During your feather inspection, you can rely on this information to identify the type of parasite on your chicken’s body. Whether you find fleas or poultry lice, make sure to contact a veterinarian for further assistance.
Lower the chicken on the Ground and Release it
After you are done with the inspection of your chicken’s feathers, you should let it go to join the rest of your flock.
Hold it away from your body with the legs and wings in a secure position. Ensure that the feet are touching the ground before releasing it. Gently remove your hands and allow it to get back to the coop or pen.
Provide Your Chicken with Some Tasty Treats While Releasing it
Don’t just release your bird and let it rejoin the other flock without giving it some treats. Instead, place a few tasty treats in your palm for your chicken to eat after handling it. This is a kind gesture to strengthen your relationship with your birds.
Do it routinely to get your birds to associate, holding them with enjoying treats. In the end, you will develop a trusting bond with your chickens and have an easy time when handling them.
What should I do when my chicken keeps on flapping its wings despite doing everything possible to make it relax? Apply the wing-hold method to solve your problem. The wing-hold technique will help you contain the situation. But if your chicken is panicking a lot, just place it down.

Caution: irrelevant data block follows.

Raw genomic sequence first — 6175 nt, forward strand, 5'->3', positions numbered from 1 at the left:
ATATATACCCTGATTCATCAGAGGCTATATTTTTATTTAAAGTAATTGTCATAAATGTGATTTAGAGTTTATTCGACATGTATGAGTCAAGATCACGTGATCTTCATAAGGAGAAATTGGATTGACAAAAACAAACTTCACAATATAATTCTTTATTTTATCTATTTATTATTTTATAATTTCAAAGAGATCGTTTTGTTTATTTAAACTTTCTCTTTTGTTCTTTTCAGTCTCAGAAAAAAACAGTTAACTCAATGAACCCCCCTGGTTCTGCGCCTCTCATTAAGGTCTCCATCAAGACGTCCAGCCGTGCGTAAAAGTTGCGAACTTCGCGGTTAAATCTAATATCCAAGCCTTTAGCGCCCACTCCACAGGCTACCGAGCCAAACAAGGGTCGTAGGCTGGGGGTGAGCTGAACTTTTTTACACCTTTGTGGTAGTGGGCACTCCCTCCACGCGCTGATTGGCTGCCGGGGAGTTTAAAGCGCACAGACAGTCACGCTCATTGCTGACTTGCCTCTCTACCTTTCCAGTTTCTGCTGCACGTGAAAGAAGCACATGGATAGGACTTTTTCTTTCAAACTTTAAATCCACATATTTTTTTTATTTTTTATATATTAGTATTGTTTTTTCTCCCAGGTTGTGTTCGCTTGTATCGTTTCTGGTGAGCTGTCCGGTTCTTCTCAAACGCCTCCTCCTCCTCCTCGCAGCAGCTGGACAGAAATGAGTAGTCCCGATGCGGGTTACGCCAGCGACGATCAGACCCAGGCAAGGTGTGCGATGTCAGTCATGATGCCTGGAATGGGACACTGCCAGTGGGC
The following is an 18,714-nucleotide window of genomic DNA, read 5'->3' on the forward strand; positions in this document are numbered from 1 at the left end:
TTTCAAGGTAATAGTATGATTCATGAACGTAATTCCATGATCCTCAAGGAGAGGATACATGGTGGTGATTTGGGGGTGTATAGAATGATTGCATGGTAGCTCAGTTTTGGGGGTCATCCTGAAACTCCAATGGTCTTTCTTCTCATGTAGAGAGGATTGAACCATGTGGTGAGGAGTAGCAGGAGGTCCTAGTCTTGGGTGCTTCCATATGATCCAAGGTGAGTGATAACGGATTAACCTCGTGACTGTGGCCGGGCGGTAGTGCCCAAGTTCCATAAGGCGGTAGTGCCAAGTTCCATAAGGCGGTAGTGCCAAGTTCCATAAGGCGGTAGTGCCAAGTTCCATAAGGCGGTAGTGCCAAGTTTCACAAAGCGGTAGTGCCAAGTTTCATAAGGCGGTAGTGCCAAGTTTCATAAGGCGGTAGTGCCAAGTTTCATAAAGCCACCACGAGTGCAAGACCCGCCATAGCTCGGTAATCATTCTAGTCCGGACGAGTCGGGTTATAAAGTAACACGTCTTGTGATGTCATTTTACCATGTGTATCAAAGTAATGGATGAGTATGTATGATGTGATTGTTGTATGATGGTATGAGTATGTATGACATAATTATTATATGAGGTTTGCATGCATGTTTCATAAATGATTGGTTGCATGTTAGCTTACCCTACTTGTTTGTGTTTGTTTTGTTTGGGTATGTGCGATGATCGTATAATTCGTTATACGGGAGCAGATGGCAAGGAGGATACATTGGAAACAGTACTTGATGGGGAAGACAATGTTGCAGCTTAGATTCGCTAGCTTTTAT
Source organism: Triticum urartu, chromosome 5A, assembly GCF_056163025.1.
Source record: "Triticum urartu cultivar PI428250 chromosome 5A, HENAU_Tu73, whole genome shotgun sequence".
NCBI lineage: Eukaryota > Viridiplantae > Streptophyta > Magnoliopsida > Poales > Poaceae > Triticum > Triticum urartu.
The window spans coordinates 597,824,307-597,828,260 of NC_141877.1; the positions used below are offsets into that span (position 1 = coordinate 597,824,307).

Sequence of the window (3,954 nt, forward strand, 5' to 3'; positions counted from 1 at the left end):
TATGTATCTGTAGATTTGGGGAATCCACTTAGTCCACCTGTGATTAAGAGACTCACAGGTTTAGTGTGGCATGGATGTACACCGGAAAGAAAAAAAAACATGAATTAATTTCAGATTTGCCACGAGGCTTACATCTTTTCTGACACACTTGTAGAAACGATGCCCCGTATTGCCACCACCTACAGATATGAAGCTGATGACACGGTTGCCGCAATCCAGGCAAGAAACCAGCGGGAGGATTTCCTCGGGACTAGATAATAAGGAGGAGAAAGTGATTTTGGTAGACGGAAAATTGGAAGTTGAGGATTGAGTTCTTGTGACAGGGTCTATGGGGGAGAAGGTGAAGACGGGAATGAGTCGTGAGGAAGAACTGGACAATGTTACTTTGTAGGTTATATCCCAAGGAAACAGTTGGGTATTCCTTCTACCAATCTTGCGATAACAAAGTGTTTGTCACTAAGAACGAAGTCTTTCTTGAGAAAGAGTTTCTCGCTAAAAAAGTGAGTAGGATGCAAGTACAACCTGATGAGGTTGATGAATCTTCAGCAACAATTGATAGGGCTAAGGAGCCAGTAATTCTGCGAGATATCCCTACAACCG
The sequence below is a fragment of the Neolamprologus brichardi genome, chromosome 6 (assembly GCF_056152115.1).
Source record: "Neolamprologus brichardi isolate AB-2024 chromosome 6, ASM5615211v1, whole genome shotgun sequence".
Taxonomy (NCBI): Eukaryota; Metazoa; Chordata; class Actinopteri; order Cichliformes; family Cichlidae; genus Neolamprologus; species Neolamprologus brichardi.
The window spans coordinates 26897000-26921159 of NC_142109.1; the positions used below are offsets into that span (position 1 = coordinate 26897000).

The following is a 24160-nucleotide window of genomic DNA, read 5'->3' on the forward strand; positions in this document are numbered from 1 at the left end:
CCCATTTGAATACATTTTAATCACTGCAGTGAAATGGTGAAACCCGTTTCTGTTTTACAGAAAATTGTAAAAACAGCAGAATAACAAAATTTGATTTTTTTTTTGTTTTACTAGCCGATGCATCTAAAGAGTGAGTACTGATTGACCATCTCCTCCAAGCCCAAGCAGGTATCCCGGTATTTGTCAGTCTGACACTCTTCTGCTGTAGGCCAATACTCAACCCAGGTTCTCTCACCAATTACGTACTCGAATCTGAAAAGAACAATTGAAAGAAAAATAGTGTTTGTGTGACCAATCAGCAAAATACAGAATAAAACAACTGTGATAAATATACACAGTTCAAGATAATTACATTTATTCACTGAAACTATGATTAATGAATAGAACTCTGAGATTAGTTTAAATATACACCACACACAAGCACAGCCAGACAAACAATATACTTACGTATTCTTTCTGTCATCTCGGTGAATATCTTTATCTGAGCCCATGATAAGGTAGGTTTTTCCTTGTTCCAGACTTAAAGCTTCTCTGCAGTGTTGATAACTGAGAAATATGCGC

Do these methods used in holding chickens cause post Traumatic Stress Disorder (PTSD) among the timid birds? Probably yes. PTSD is one of the most complicated psychological problems that chickens’ brainpower cannot handle. As such, be careful and patient with your birds to build their trust.
Even though your chickens might be the most lovable birds around you, holding them can be a challenging task. That is why you need to know how to properly hold your chickens for feather inspection and other related reasons. Provide them with enough tasty treats and always stay calm and composed when handling them. Take care not to injure your birds whenever you are holding them.